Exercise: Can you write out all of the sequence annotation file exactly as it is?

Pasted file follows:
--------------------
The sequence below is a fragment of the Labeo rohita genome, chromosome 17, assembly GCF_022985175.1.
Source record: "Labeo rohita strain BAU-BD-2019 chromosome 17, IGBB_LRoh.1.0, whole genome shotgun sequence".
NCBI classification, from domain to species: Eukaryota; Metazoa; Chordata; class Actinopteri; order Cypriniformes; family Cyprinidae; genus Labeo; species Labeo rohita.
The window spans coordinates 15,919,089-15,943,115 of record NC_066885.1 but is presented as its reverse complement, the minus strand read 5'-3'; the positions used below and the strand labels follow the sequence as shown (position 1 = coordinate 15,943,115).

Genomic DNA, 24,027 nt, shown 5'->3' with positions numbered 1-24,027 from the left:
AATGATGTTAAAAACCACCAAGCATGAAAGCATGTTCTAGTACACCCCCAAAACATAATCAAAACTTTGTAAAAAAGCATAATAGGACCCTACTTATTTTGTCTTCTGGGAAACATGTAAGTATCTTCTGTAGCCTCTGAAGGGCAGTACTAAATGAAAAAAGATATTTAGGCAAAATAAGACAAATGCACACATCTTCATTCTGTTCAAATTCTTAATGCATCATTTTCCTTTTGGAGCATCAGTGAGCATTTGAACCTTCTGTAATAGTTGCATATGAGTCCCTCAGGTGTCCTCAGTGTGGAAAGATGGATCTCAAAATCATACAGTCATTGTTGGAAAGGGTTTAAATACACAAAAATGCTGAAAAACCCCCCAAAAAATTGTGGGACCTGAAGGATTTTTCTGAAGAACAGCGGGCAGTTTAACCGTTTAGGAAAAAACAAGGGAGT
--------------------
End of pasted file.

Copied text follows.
The sequence below is a fragment of the Labeo rohita genome, chromosome 17, assembly GCF_022985175.1.
Source record: "Labeo rohita strain BAU-BD-2019 chromosome 17, IGBB_LRoh.1.0, whole genome shotgun sequence".
NCBI classification, from domain to species: Eukaryota; Metazoa; Chordata; class Actinopteri; order Cypriniformes; family Cyprinidae; genus Labeo; species Labeo rohita.
The window spans coordinates 15,919,089-15,943,115 of record NC_066885.1 but is presented as its reverse complement, the minus strand read 5'-3'; the positions used below and the strand labels follow the sequence as shown (position 1 = coordinate 15,943,115).

Genomic DNA, 24,027 nt, shown 5'->3' with positions numbered 1-24,027 from the left:
AATGATGTTAAAAACCACCAAGCATGAAAGCATGTTCTAGTACACCCCCAAAACATAATCAAAACTTTGTAAAAAAGCATAATAGGACCCTACTTATTTTGTCTTCTGGGAAACATGTAAGTATCTTCTGTAGCCTCTGAAGGGCAGTACTAAATGAAAAAAGATATTTAGGCAAAATAAGACAAATGCACACATCTTCATTCTGTTCAAATTCTTAATGCATCATTTTCCTTTTGGAGCATCAGTGAGCATTTGAACCTTCTGTAATAGTTGCATATGAGTCCCTCAGGTGTCCTCAGTGTGGAAAGATGGATCTCAAAATCATACAGTCATTGTTGGAAAGGGTTTAAATACACAAAAATGCTGAAAAACCCCCCAAAAAATTGTGGGACCTGAAGGATTTTTCTGAAGAACAGCGGGCAGTTTAACCGTTTAGGAAAAAACAAGGGAGT